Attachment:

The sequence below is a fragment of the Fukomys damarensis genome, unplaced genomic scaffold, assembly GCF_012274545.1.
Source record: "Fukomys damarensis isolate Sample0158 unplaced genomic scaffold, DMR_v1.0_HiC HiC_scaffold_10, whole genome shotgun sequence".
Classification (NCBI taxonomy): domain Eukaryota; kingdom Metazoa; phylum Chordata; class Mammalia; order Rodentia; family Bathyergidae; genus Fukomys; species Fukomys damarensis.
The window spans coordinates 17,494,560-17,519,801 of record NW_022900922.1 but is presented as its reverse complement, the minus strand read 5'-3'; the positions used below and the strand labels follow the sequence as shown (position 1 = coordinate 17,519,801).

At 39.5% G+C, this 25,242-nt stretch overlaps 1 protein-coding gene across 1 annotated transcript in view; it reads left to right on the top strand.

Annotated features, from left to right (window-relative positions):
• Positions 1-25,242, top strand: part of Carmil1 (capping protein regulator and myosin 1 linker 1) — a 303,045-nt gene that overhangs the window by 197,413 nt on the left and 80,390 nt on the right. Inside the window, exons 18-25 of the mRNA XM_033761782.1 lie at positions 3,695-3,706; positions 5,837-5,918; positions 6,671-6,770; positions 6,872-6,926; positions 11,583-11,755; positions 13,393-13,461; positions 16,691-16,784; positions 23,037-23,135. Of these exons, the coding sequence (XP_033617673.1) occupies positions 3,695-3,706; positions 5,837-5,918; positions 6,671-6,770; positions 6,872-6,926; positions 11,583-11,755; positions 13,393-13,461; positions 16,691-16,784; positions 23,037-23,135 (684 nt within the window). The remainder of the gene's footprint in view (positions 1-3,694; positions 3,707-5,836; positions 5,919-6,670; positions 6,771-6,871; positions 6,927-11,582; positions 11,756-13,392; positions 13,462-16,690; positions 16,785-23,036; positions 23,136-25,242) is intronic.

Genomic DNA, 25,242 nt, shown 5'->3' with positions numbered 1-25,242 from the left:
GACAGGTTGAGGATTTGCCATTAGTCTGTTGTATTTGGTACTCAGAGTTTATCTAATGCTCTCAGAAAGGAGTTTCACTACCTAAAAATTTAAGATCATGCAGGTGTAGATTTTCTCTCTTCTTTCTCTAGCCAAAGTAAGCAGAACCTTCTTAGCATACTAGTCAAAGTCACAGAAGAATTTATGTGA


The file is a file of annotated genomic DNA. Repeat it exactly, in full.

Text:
The sequence below is a fragment of the Fukomys damarensis genome, unplaced genomic scaffold, assembly GCF_012274545.1.
Source record: "Fukomys damarensis isolate Sample0158 unplaced genomic scaffold, DMR_v1.0_HiC HiC_scaffold_10, whole genome shotgun sequence".
Classification (NCBI taxonomy): domain Eukaryota; kingdom Metazoa; phylum Chordata; class Mammalia; order Rodentia; family Bathyergidae; genus Fukomys; species Fukomys damarensis.
The window spans coordinates 17,494,560-17,519,801 of record NW_022900922.1 but is presented as its reverse complement, the minus strand read 5'-3'; the positions used below and the strand labels follow the sequence as shown (position 1 = coordinate 17,519,801).

At 39.5% G+C, this 25,242-nt stretch overlaps 1 protein-coding gene across 1 annotated transcript in view; it reads left to right on the top strand.

Annotated features, from left to right (window-relative positions):
• Positions 1-25,242, top strand: part of Carmil1 (capping protein regulator and myosin 1 linker 1) — a 303,045-nt gene that overhangs the window by 197,413 nt on the left and 80,390 nt on the right. Inside the window, exons 18-25 of the mRNA XM_033761782.1 lie at positions 3,695-3,706; positions 5,837-5,918; positions 6,671-6,770; positions 6,872-6,926; positions 11,583-11,755; positions 13,393-13,461; positions 16,691-16,784; positions 23,037-23,135. Of these exons, the coding sequence (XP_033617673.1) occupies positions 3,695-3,706; positions 5,837-5,918; positions 6,671-6,770; positions 6,872-6,926; positions 11,583-11,755; positions 13,393-13,461; positions 16,691-16,784; positions 23,037-23,135 (684 nt within the window). The remainder of the gene's footprint in view (positions 1-3,694; positions 3,707-5,836; positions 5,919-6,670; positions 6,771-6,871; positions 6,927-11,582; positions 11,756-13,392; positions 13,462-16,690; positions 16,785-23,036; positions 23,136-25,242) is intronic.

Genomic DNA, 25,242 nt, shown 5'->3' with positions numbered 1-25,242 from the left:
GACAGGTTGAGGATTTGCCATTAGTCTGTTGTATTTGGTACTCAGAGTTTATCTAATGCTCTCAGAAAGGAGTTTCACTACCTAAAAATTTAAGATCATGCAGGTGTAGATTTTCTCTCTTCTTTCTCTAGCCAAAGTAAGCAGAACCTTCTTAGCATACTAGTCAAAGTCACAGAAGAATTTATGTGA